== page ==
Pests and Diseases Viewer




Usually appear in

Spring to Autumn.

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Caused By:-     Various Sawflies


The Blackheaded Ash Sawfly Tethida barda Adult and larvae. Picture by David Cappaert, Michigan State University and Lacy L. Hyche, Auburn University,
Sawfly is the common name for insects belonging to suborder Symphyta of the order Hymenoptera, which also includes bees, wasps and ants. There are hundreds of sawfly species around the world most of which are specific to a particular plant specie.
See these sawflies Apple, Aquilegia, Geranium, Geum, Goosberry, Iris, Large Rose, Plum, Rose Leaf-rolling, Solomom Seal.
As with with most Hymenoptera, adult sawflies have two pairs of wings but can be distinguished by the lack of a narrow constriction between the thorax and the abdomen.
Although a few Sawflies are carnivorous and eat other insects, the adults tend to feed on the pollen and nectar and there is a vast range of colours and shape. They can be as small as 4mm and as large as 40mm. Some mimic flies, wasps and other beneficial insects.
The name Sawfly is given because of the saw like egg depositor appendages the females have, which they use to cut into the plant stems or leaves to lay their eggs.
The problem is with the larvae of the Sawfly which eat the leaves of various plants and trees. Large populations of certain sawfly species can cause substantial damage to forests and cultivated plants. Although some larvae feed on the open leaves many feed in between the leaves epidermis.
The feeding activities of the larvae can induce leaf rolling or gall formation on some plants.
Sawfly larvae usually look like caterpillars, but some look like little slugs. You can tell them apart by looking at the number of abdominal pro-legs of the larvae. Slugs don't pro-legs, caterpillars have five pairs of feet at the second part of the body after the first three insect legs, while the larvae of sawflies have a minimum of six.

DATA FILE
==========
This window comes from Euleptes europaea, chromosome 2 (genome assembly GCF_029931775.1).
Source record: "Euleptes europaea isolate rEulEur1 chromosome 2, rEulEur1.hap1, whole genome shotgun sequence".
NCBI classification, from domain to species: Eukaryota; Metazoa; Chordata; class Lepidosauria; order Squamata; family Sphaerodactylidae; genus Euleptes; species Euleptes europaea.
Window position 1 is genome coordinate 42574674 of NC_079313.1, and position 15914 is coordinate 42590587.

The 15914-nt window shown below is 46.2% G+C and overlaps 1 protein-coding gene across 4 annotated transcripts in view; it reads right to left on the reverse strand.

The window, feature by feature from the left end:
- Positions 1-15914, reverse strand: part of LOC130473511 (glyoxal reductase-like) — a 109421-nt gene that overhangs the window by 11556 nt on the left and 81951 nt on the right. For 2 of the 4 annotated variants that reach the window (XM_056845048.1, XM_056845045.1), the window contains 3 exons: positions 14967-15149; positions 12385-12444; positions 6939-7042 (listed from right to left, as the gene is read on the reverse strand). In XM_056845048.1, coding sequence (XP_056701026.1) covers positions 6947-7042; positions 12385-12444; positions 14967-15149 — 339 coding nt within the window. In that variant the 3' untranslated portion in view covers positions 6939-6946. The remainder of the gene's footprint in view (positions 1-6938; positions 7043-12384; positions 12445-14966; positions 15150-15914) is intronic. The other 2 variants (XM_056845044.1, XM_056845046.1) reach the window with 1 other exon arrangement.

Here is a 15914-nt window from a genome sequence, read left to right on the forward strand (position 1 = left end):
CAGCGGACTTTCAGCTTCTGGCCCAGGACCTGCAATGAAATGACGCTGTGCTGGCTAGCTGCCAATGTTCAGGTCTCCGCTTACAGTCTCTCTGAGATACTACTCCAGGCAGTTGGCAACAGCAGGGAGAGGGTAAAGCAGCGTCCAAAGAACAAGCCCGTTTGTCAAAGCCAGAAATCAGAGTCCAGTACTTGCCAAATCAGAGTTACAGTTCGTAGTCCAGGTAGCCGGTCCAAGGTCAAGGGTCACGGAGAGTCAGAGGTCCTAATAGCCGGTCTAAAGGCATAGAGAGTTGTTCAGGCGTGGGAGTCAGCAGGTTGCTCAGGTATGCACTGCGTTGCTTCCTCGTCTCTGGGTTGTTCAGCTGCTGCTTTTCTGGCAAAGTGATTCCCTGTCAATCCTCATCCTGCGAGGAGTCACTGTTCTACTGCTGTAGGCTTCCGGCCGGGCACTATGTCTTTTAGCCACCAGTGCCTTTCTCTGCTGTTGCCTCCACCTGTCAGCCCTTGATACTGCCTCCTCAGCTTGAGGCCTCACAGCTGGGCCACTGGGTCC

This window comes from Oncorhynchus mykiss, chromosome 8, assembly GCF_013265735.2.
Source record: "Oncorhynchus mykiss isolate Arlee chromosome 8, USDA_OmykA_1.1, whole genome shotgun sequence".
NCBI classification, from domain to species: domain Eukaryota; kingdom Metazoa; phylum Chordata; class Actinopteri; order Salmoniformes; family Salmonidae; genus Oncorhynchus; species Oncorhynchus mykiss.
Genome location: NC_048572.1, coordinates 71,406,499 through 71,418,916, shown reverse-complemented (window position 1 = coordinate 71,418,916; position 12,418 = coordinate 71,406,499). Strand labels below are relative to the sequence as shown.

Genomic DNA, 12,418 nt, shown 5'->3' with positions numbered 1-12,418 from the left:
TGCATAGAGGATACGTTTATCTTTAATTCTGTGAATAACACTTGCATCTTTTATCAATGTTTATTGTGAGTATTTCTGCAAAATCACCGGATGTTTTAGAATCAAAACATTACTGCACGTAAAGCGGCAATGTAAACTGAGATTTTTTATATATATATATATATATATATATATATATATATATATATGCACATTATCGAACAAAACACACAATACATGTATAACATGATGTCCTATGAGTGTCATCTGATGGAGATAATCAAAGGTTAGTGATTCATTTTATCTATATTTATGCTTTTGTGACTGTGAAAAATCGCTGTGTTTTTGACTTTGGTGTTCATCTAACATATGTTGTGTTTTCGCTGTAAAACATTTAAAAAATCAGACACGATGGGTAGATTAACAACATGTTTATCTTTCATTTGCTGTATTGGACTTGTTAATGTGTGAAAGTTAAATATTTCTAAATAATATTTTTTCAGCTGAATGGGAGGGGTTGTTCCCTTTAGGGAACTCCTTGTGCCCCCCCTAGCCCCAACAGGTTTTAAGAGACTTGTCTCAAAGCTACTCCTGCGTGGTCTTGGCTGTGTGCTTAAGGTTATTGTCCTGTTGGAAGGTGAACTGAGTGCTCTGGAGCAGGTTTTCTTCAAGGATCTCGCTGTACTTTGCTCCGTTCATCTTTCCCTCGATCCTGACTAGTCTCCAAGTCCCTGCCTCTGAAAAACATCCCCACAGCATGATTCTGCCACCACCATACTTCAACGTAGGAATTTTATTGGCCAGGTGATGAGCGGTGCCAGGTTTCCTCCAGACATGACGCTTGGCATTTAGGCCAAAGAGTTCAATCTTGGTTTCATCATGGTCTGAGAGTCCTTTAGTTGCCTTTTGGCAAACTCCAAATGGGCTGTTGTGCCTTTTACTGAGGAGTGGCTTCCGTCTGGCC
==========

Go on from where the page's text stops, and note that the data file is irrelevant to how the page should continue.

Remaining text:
Leaves that become skeletonised or transparent with just their veins remaining tend to be the work of sawflies, which eat through the leaf tissue until it has almost completely disappeared.
After growing to full size most sawfly larvae pupates in the soil.
The website provided on Malcolm Storey's extremely useful BioImages (UK) website: shows many sawflies.


Picking the larvae by hand can be done if the infestation is not great.
The lifecycle of the Sawfly can be broken at two times. First, in late winter and early Spring, gently loosen and turn the soil around the base of the tree with a trowel or hoe. This will expose the over-wintering pupae for birds to eat.
The second action is to spray the tree with a suitable insecticide as soon as possible after the eggs have hatched. Repeat spraying may be necessary.
Continued vigilance is necessary as the sawflies are difficult to catch laying eggs.
One organic way to prevent attack is to spray the bush with a soup made by pouring hot water over foxgloves leaves.

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